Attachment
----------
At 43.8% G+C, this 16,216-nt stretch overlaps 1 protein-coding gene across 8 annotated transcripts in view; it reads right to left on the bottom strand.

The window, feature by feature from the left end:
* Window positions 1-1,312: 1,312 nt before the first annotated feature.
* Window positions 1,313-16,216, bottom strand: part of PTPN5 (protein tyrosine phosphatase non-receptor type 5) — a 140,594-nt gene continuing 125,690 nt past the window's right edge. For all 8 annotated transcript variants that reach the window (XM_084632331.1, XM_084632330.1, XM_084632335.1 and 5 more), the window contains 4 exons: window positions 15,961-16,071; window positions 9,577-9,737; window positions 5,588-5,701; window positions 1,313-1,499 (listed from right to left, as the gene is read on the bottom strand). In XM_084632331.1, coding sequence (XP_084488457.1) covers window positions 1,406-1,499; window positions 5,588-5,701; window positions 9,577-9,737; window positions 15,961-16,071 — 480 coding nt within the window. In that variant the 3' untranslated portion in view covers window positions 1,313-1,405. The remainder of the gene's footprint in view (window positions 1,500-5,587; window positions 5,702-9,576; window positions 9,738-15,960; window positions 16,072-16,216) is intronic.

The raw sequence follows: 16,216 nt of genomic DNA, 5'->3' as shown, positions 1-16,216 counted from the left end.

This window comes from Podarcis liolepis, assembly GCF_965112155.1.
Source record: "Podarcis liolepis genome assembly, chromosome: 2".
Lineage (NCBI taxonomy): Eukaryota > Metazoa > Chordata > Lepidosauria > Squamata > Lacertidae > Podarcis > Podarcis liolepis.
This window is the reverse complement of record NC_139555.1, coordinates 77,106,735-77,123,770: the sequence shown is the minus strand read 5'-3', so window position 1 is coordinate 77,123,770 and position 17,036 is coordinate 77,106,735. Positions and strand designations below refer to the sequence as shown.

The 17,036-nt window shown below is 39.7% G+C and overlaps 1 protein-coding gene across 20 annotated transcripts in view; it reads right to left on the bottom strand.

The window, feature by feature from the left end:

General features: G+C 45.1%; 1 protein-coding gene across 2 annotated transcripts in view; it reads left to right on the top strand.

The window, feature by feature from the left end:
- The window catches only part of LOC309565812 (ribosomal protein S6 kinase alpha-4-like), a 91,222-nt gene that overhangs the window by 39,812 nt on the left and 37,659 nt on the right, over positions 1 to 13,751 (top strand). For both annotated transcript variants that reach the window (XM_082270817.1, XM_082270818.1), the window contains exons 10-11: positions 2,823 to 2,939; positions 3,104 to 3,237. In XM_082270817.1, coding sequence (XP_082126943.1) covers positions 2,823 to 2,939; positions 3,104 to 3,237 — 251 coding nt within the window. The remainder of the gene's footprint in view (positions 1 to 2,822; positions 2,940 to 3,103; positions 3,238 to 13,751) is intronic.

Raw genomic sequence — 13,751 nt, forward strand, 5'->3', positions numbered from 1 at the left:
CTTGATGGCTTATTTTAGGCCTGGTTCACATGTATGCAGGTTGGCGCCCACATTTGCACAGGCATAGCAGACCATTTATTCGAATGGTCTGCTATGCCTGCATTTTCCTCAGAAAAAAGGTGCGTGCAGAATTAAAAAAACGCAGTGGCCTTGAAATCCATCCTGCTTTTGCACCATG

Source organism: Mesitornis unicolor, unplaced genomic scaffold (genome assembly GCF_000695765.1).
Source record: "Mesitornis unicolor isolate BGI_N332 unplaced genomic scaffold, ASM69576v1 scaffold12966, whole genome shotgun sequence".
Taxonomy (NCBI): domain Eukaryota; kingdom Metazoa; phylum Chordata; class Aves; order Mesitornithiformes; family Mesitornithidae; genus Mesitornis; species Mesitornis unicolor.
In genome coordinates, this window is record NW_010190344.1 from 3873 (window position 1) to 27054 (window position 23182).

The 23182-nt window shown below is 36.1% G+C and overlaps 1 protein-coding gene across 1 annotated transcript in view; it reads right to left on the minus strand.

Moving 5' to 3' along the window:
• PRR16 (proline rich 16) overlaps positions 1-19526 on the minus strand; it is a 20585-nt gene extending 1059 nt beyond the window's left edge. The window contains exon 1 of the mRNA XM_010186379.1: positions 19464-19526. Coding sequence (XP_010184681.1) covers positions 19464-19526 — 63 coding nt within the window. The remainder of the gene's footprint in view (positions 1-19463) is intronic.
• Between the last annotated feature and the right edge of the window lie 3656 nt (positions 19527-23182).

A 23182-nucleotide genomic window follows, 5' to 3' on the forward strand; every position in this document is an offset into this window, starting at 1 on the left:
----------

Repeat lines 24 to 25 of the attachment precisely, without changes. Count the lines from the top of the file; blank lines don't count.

• Between the last annotated feature and the right edge of the window lie 3656 nt (positions 19527-23182).

A 23182-nucleotide genomic window follows, 5' to 3' on the forward strand; every position in this document is an offset into this window, starting at 1 on the left: